Approaches to, and problems with, ionic liquid electrolytes for alkali metal electrochemical devices: The case of low-melting chloroaluminate binary solutions

Telpriore G. Tucker, Charles Angell

Research output: Contribution to journalArticle

9 Scopus citations

Abstract

Despite many attempts to use ionic liquid media with dissolved lithium salts as the electrolyte component of electrochemical cells, there has been only limited success. Despite its small size, Li+ seems to be the slowest species in the electrolyte, so the cells polarize. As sodium batteries gain attention, the needed Na+-containing ionic liquid electrolytes are likely to encounter similar, but more serious, kinetic problems. Here we first review past attempts to use, as an alternative, inorganic salts and quasi-salts of high conductivity, where conductivity increases with alkali content. Then we provide a detailed study of one organic cation system which confirms and extends earlier work by the Wilkes laboratory that showed how the opposite trend applied for mixtures of NaAlCl4 with the ionic liquid ethylmethylimidazolium tetrachloroaluminate [EMI][AlCl4]. In the present work the depression of conductivity for the Na+ case is fully characterized and is discussed in terms of a 1983 coulomb field alkali trapping concept for low-melting mixtures. This itself is an adaptation of earlier molten salt electrostatic and ionic polarizability models. The apparent exceptionalism of lithium salts in inorganic quasi-ionic liquid solutions is reviewed and possible ways of sidestepping the identified problems for sodium ion conductors are considered.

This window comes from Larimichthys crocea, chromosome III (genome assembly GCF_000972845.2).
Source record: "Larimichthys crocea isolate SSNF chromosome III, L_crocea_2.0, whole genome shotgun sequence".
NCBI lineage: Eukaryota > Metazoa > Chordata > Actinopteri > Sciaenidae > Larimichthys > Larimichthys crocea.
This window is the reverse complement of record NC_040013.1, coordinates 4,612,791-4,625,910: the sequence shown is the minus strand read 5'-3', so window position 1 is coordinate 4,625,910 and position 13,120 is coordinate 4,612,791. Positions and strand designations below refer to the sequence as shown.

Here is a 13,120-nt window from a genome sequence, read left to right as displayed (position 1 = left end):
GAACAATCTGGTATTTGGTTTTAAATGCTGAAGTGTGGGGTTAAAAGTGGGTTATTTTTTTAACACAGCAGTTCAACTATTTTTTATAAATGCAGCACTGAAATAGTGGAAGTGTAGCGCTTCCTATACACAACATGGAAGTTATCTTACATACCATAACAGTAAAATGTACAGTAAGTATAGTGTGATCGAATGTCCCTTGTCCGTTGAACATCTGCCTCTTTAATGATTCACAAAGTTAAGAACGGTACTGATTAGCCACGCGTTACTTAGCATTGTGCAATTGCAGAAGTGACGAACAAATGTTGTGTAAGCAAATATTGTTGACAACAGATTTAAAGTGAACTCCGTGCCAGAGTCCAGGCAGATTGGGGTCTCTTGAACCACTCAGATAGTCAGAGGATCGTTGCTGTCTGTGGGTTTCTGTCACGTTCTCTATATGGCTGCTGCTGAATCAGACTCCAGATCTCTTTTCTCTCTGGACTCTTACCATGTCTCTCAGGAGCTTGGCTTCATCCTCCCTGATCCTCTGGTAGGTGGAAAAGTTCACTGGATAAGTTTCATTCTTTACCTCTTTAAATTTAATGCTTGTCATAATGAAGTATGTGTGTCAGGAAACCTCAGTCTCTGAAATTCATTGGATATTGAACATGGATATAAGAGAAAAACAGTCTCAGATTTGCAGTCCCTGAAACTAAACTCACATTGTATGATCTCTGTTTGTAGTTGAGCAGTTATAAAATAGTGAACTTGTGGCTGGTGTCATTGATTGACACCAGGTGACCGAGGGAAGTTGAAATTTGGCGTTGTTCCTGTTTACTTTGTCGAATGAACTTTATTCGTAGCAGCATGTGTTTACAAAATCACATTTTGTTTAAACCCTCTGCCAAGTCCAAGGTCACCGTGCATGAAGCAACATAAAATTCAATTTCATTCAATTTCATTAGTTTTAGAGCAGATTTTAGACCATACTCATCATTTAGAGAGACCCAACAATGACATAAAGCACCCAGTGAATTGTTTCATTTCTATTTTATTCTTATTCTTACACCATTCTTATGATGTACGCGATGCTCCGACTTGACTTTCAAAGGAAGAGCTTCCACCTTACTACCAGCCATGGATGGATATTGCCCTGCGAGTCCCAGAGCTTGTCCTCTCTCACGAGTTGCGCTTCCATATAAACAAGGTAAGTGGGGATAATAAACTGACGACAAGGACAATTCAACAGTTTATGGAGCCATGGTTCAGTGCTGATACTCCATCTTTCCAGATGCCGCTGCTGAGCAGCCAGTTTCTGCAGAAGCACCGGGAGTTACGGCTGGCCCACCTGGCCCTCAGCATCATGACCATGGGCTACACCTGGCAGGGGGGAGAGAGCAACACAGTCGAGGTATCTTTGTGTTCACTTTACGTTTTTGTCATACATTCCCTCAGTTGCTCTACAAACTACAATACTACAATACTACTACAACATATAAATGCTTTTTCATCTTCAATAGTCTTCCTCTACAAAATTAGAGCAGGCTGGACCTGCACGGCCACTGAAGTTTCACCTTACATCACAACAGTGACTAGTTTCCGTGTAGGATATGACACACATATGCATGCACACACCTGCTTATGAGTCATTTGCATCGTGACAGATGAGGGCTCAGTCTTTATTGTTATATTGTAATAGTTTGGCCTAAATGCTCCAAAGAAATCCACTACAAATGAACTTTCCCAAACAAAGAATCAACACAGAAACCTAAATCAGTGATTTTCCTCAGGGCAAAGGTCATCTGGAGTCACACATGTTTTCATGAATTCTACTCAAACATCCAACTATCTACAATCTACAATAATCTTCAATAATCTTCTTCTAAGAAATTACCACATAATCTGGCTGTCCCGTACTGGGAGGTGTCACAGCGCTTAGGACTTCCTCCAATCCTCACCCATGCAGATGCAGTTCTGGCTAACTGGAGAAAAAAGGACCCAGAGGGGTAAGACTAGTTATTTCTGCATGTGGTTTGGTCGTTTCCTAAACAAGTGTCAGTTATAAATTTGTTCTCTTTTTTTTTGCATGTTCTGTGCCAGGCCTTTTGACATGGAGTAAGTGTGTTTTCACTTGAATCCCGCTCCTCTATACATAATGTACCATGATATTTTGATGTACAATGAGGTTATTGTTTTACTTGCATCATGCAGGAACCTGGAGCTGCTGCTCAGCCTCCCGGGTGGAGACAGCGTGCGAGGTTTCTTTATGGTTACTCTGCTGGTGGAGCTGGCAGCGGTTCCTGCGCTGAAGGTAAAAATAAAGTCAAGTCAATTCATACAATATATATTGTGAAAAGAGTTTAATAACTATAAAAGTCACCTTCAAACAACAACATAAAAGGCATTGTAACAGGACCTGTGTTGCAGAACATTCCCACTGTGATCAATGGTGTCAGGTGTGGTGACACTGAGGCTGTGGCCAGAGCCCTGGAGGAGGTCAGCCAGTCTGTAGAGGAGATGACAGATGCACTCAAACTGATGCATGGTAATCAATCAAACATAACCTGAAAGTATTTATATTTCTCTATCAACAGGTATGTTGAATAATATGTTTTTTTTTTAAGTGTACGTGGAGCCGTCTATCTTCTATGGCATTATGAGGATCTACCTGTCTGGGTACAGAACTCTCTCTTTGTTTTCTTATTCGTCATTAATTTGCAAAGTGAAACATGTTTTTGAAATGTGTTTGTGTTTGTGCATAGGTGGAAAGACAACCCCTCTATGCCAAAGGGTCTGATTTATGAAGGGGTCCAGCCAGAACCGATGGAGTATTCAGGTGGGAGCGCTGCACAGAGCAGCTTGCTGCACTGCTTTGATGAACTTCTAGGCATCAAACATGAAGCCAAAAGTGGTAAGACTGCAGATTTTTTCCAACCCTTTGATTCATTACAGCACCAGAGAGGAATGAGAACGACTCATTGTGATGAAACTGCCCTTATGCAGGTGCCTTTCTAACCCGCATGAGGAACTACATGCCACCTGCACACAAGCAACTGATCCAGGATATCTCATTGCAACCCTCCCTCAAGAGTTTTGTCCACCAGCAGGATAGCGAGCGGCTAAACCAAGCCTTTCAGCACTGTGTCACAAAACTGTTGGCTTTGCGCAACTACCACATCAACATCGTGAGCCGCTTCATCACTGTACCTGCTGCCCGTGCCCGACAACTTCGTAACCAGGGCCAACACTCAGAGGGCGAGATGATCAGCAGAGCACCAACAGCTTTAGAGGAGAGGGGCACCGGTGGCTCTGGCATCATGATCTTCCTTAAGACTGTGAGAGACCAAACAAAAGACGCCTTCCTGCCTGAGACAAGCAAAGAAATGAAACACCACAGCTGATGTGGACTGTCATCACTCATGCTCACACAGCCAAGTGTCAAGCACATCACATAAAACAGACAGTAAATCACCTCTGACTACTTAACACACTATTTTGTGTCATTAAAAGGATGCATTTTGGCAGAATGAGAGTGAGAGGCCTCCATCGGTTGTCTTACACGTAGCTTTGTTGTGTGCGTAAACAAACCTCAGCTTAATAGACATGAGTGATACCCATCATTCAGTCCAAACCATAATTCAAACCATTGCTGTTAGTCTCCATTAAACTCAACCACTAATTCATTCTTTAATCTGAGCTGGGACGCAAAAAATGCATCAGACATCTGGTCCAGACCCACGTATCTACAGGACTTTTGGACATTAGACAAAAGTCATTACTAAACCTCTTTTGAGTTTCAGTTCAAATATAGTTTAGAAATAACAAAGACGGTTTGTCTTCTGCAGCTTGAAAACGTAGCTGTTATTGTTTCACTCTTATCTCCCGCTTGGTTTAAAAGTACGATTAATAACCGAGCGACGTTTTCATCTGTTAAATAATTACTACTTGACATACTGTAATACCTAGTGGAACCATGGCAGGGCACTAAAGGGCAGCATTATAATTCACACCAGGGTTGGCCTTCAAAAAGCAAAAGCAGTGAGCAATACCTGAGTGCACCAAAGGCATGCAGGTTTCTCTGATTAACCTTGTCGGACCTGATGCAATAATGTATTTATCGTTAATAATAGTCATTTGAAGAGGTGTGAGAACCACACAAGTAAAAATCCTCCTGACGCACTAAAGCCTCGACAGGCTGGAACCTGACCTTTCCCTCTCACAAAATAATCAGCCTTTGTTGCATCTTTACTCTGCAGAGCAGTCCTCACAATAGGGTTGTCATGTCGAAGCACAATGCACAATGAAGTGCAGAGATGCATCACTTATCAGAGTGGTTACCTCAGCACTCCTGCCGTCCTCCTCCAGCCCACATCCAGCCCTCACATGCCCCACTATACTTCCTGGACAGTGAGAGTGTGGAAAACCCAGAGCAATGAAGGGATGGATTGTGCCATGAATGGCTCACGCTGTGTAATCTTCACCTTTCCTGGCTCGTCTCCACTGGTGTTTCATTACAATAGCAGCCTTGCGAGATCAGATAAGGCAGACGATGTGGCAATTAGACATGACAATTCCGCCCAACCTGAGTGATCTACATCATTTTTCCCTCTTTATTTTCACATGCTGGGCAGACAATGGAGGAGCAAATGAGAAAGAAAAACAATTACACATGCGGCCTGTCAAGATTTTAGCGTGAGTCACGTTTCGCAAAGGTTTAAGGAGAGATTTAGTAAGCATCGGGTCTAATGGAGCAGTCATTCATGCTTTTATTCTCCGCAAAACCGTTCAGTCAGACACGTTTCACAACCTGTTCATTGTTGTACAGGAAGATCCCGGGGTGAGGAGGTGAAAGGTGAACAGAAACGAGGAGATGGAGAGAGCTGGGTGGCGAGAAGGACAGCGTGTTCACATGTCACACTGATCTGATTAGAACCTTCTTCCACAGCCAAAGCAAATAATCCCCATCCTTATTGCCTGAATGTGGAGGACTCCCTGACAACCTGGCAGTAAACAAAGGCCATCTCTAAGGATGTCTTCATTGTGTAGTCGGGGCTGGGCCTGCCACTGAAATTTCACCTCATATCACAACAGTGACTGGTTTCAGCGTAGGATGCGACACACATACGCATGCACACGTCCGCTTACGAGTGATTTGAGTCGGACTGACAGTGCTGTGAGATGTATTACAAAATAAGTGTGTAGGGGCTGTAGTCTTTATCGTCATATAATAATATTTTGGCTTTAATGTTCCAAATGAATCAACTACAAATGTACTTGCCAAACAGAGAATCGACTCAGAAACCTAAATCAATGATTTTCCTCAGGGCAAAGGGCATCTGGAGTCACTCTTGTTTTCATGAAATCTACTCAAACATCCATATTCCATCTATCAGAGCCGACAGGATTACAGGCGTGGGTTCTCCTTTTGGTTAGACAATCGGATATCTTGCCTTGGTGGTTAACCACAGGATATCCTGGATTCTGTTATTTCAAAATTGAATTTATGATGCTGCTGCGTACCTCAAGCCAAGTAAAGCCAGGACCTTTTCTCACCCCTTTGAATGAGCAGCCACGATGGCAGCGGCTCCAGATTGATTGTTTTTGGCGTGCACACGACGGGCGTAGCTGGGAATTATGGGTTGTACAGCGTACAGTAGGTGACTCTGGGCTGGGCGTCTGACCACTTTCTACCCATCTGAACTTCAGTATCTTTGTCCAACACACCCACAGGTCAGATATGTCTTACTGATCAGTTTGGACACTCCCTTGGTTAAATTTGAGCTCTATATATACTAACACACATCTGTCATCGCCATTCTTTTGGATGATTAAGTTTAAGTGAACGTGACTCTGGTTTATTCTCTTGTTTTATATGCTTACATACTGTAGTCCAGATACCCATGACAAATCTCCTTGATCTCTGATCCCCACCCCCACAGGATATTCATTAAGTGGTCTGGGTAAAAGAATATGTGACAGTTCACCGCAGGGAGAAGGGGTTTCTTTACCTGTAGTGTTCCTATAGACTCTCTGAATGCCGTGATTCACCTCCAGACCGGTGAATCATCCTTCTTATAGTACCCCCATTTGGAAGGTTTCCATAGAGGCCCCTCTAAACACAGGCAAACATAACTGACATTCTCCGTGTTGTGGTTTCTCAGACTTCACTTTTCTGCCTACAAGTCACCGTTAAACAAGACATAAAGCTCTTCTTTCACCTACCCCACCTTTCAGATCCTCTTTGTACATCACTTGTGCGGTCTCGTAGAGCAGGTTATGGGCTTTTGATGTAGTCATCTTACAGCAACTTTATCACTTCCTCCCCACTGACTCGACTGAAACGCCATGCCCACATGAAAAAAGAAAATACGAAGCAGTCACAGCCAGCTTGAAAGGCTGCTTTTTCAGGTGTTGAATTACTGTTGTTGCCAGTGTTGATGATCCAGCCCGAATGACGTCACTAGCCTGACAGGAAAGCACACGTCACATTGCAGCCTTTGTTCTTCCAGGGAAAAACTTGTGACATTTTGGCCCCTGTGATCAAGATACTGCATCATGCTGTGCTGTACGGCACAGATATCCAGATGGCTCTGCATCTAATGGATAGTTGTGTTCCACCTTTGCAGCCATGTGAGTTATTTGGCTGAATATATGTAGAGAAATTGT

Original languageEnglish (US)
Pages (from-to)H796-H801
JournalJournal of the Electrochemical Society
Volume161
Issue number12
DOIs
StatePublished - 2014

ASJC Scopus subject areas

  • Electronic, Optical and Magnetic Materials
  • Renewable Energy, Sustainability and the Environment
  • Surfaces, Coatings and Films
  • Electrochemistry
  • Materials Chemistry

Fingerprint Dive into the research topics of 'Approaches to, and problems with, ionic liquid electrolytes for alkali metal electrochemical devices: The case of low-melting chloroaluminate binary solutions'. Together they form a unique fingerprint.

  • Cite this